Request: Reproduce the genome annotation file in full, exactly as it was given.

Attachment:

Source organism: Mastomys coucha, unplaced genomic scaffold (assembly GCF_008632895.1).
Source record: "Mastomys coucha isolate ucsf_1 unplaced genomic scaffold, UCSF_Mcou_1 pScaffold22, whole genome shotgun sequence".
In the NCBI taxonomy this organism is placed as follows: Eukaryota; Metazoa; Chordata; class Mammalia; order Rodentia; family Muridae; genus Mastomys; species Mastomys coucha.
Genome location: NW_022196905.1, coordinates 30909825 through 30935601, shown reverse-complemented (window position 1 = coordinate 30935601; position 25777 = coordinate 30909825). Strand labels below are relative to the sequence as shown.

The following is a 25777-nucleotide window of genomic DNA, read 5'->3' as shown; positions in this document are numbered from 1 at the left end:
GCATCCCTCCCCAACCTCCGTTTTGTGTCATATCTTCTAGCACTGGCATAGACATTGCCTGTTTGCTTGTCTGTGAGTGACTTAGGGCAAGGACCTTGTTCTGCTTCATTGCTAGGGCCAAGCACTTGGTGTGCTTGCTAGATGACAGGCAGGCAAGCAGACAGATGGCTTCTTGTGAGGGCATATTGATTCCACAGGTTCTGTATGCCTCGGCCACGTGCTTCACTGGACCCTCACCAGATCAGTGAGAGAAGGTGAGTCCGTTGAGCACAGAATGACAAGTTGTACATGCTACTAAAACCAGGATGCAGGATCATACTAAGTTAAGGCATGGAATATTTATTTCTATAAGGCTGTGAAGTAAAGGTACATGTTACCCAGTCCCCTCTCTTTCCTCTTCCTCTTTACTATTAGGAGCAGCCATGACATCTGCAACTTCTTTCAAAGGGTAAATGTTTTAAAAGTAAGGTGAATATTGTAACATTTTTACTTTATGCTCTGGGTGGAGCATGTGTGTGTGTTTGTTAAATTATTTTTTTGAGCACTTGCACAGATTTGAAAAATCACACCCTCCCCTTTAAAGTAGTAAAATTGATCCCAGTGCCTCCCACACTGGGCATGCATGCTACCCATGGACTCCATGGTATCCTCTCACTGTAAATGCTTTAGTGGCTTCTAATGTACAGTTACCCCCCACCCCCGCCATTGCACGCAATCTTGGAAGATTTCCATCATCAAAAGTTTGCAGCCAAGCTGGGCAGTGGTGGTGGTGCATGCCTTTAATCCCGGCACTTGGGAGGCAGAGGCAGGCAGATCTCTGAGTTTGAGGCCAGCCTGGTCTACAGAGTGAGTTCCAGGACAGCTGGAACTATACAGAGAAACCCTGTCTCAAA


Source organism: Mastomys coucha, unplaced genomic scaffold (assembly GCF_008632895.1).
Source record: "Mastomys coucha isolate ucsf_1 unplaced genomic scaffold, UCSF_Mcou_1 pScaffold22, whole genome shotgun sequence".
In the NCBI taxonomy this organism is placed as follows: Eukaryota; Metazoa; Chordata; class Mammalia; order Rodentia; family Muridae; genus Mastomys; species Mastomys coucha.
Genome location: NW_022196905.1, coordinates 30909825 through 30935601, shown reverse-complemented (window position 1 = coordinate 30935601; position 25777 = coordinate 30909825). Strand labels below are relative to the sequence as shown.

The following is a 25777-nucleotide window of genomic DNA, read 5'->3' as shown; positions in this document are numbered from 1 at the left end:
GCATCCCTCCCCAACCTCCGTTTTGTGTCATATCTTCTAGCACTGGCATAGACATTGCCTGTTTGCTTGTCTGTGAGTGACTTAGGGCAAGGACCTTGTTCTGCTTCATTGCTAGGGCCAAGCACTTGGTGTGCTTGCTAGATGACAGGCAGGCAAGCAGACAGATGGCTTCTTGTGAGGGCATATTGATTCCACAGGTTCTGTATGCCTCGGCCACGTGCTTCACTGGACCCTCACCAGATCAGTGAGAGAAGGTGAGTCCGTTGAGCACAGAATGACAAGTTGTACATGCTACTAAAACCAGGATGCAGGATCATACTAAGTTAAGGCATGGAATATTTATTTCTATAAGGCTGTGAAGTAAAGGTACATGTTACCCAGTCCCCTCTCTTTCCTCTTCCTCTTTACTATTAGGAGCAGCCATGACATCTGCAACTTCTTTCAAAGGGTAAATGTTTTAAAAGTAAGGTGAATATTGTAACATTTTTACTTTATGCTCTGGGTGGAGCATGTGTGTGTGTTTGTTAAATTATTTTTTTGAGCACTTGCACAGATTTGAAAAATCACACCCTCCCCTTTAAAGTAGTAAAATTGATCCCAGTGCCTCCCACACTGGGCATGCATGCTACCCATGGACTCCATGGTATCCTCTCACTGTAAATGCTTTAGTGGCTTCTAATGTACAGTTACCCCCCACCCCCGCCATTGCACGCAATCTTGGAAGATTTCCATCATCAAAAGTTTGCAGCCAAGCTGGGCAGTGGTGGTGGTGCATGCCTTTAATCCCGGCACTTGGGAGGCAGAGGCAGGCAGATCTCTGAGTTTGAGGCCAGCCTGGTCTACAGAGTGAGTTCCAGGACAGCTGGAACTATACAGAGAAACCCTGTCTCAAA